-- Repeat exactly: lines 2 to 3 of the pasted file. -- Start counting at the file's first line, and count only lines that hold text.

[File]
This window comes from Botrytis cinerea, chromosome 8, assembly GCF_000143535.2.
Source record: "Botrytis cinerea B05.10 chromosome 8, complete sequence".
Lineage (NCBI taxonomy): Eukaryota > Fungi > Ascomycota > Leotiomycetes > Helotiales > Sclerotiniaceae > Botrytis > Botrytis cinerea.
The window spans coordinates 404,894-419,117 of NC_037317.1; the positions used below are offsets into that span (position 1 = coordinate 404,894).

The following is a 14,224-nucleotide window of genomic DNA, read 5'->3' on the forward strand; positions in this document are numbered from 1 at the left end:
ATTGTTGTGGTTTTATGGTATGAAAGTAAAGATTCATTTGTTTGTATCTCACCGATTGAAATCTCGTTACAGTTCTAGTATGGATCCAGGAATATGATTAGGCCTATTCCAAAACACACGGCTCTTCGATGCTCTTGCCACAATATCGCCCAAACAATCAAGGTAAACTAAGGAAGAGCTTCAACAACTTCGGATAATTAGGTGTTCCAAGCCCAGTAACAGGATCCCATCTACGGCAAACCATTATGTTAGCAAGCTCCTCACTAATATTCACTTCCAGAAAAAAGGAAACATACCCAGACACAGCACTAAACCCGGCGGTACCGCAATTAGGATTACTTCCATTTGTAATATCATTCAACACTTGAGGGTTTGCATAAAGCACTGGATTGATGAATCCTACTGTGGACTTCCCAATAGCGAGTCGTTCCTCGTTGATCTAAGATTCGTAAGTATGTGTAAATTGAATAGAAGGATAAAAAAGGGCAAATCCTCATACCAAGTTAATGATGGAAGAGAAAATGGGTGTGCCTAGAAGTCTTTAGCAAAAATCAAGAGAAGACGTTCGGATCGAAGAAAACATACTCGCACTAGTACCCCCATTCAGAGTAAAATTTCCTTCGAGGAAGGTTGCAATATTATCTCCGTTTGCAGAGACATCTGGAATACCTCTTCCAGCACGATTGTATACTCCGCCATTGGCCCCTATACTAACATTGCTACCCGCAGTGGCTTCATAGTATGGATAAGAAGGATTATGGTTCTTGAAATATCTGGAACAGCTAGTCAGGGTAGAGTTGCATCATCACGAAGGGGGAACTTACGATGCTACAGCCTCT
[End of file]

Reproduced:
Source record: "Botrytis cinerea B05.10 chromosome 8, complete sequence".
Lineage (NCBI taxonomy): Eukaryota > Fungi > Ascomycota > Leotiomycetes > Helotiales > Sclerotiniaceae > Botrytis > Botrytis cinerea.